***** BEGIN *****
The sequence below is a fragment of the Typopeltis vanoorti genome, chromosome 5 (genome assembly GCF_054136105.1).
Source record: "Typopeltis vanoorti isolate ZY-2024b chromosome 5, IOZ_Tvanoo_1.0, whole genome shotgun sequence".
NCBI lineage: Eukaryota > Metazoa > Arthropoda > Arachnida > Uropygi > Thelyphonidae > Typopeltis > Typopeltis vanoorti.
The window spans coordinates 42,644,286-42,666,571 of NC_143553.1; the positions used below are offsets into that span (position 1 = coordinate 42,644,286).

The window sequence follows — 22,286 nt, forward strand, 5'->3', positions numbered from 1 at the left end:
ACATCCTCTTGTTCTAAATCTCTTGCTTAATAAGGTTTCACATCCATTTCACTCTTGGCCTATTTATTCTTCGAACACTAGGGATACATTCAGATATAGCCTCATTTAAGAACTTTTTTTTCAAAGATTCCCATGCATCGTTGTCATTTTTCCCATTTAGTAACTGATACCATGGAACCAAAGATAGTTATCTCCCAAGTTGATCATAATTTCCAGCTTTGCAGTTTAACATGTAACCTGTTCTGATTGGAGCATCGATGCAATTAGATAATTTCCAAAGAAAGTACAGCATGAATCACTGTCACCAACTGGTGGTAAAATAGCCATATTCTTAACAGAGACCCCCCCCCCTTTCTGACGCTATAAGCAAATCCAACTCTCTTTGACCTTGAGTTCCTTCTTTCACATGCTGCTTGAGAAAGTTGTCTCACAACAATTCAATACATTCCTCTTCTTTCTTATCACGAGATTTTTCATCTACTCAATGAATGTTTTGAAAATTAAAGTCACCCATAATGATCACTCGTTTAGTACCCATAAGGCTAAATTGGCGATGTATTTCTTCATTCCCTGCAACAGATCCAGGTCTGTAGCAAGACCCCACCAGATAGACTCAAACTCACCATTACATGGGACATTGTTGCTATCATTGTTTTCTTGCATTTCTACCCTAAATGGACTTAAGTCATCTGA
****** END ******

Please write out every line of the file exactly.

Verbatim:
The sequence below is a fragment of the Typopeltis vanoorti genome, chromosome 5 (genome assembly GCF_054136105.1).
Source record: "Typopeltis vanoorti isolate ZY-2024b chromosome 5, IOZ_Tvanoo_1.0, whole genome shotgun sequence".
NCBI lineage: Eukaryota > Metazoa > Arthropoda > Arachnida > Uropygi > Thelyphonidae > Typopeltis > Typopeltis vanoorti.
The window spans coordinates 42,644,286-42,666,571 of NC_143553.1; the positions used below are offsets into that span (position 1 = coordinate 42,644,286).

The window sequence follows — 22,286 nt, forward strand, 5'->3', positions numbered from 1 at the left end:
ACATCCTCTTGTTCTAAATCTCTTGCTTAATAAGGTTTCACATCCATTTCACTCTTGGCCTATTTATTCTTCGAACACTAGGGATACATTCAGATATAGCCTCATTTAAGAACTTTTTTTTCAAAGATTCCCATGCATCGTTGTCATTTTTCCCATTTAGTAACTGATACCATGGAACCAAAGATAGTTATCTCCCAAGTTGATCATAATTTCCAGCTTTGCAGTTTAACATGTAACCTGTTCTGATTGGAGCATCGATGCAATTAGATAATTTCCAAAGAAAGTACAGCATGAATCACTGTCACCAACTGGTGGTAAAATAGCCATATTCTTAACAGAGACCCCCCCCCCTTTCTGACGCTATAAGCAAATCCAACTCTCTTTGACCTTGAGTTCCTTCTTTCACATGCTGCTTGAGAAAGTTGTCTCACAACAATTCAATACATTCCTCTTCTTTCTTATCACGAGATTTTTCATCTACTCAATGAATGTTTTGAAAATTAAAGTCACCCATAATGATCACTCGTTTAGTACCCATAAGGCTAAATTGGCGATGTATTTCTTCATTCCCTGCAACAGATCCAGGTCTGTAGCAAGACCCCACCAGATAGACTCAAACTCACCATTACATGGGACATTGTTGCTATCATTGTTTTCTTGCATTTCTACCCTAAATGGACTTAAGTCATCTGA